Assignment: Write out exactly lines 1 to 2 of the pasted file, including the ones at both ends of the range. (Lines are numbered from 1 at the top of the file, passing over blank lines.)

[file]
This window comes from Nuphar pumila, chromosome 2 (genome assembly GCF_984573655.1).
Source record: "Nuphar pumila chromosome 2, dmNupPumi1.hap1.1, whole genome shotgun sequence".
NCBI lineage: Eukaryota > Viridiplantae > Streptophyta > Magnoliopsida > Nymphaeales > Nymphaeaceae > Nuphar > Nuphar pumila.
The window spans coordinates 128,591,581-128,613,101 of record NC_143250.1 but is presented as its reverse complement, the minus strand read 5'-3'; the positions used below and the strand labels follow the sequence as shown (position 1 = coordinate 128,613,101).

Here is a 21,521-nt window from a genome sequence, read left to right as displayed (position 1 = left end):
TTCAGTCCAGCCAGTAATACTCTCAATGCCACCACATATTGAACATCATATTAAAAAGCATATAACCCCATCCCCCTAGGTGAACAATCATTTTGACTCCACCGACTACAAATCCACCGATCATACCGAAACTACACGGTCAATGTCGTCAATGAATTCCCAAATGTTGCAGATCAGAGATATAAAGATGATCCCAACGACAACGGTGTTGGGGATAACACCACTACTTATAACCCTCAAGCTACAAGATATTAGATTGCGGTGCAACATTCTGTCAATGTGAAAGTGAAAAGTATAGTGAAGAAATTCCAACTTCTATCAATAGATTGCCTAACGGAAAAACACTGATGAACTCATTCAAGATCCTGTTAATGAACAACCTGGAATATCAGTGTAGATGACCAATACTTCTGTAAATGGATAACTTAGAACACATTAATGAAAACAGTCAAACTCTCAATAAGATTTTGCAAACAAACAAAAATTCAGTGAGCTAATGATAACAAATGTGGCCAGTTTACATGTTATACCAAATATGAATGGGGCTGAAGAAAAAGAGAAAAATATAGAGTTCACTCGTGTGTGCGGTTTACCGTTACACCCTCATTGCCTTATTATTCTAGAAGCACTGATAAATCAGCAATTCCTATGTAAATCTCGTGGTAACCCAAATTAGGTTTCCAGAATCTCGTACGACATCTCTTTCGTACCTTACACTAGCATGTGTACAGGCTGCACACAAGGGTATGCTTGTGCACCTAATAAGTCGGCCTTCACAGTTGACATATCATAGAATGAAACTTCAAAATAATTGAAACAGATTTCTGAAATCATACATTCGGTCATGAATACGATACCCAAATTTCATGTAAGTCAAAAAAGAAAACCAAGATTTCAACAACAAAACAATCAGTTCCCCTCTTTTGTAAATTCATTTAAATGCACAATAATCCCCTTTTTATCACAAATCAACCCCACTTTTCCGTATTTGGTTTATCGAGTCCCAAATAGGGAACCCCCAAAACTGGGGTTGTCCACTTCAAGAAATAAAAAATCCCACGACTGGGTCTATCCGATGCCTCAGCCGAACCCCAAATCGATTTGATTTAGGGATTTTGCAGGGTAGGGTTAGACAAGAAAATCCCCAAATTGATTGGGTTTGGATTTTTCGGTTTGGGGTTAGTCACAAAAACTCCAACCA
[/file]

This window comes from Nuphar pumila, chromosome 2 (genome assembly GCF_984573655.1).
Source record: "Nuphar pumila chromosome 2, dmNupPumi1.hap1.1, whole genome shotgun sequence".